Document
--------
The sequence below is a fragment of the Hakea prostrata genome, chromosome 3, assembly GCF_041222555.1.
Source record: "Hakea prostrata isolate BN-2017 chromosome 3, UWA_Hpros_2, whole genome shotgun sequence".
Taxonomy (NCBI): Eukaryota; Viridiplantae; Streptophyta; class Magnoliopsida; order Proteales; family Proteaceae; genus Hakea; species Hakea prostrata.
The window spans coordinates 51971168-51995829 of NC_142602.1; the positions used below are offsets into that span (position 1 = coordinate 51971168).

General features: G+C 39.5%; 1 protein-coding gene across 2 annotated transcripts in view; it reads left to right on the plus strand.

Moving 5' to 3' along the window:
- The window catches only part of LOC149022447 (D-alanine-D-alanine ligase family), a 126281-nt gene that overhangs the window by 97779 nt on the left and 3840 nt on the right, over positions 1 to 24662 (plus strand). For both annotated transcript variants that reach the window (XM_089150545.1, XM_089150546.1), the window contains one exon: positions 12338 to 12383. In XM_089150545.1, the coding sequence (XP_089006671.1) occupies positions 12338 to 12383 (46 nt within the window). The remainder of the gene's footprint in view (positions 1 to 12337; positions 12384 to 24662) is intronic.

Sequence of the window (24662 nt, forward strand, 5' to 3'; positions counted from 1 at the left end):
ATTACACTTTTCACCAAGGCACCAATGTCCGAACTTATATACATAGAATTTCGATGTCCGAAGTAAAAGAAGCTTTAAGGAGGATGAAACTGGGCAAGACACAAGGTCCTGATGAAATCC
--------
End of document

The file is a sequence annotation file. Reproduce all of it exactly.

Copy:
The sequence below is a fragment of the Hakea prostrata genome, chromosome 3, assembly GCF_041222555.1.
Source record: "Hakea prostrata isolate BN-2017 chromosome 3, UWA_Hpros_2, whole genome shotgun sequence".
Taxonomy (NCBI): Eukaryota; Viridiplantae; Streptophyta; class Magnoliopsida; order Proteales; family Proteaceae; genus Hakea; species Hakea prostrata.
The window spans coordinates 51971168-51995829 of NC_142602.1; the positions used below are offsets into that span (position 1 = coordinate 51971168).

General features: G+C 39.5%; 1 protein-coding gene across 2 annotated transcripts in view; it reads left to right on the plus strand.

Moving 5' to 3' along the window:
- The window catches only part of LOC149022447 (D-alanine-D-alanine ligase family), a 126281-nt gene that overhangs the window by 97779 nt on the left and 3840 nt on the right, over positions 1 to 24662 (plus strand). For both annotated transcript variants that reach the window (XM_089150545.1, XM_089150546.1), the window contains one exon: positions 12338 to 12383. In XM_089150545.1, the coding sequence (XP_089006671.1) occupies positions 12338 to 12383 (46 nt within the window). The remainder of the gene's footprint in view (positions 1 to 12337; positions 12384 to 24662) is intronic.

Sequence of the window (24662 nt, forward strand, 5' to 3'; positions counted from 1 at the left end):
ATTACACTTTTCACCAAGGCACCAATGTCCGAACTTATATACATAGAATTTCGATGTCCGAAGTAAAAGAAGCTTTAAGGAGGATGAAACTGGGCAAGACACAAGGTCCTGATGAAATCC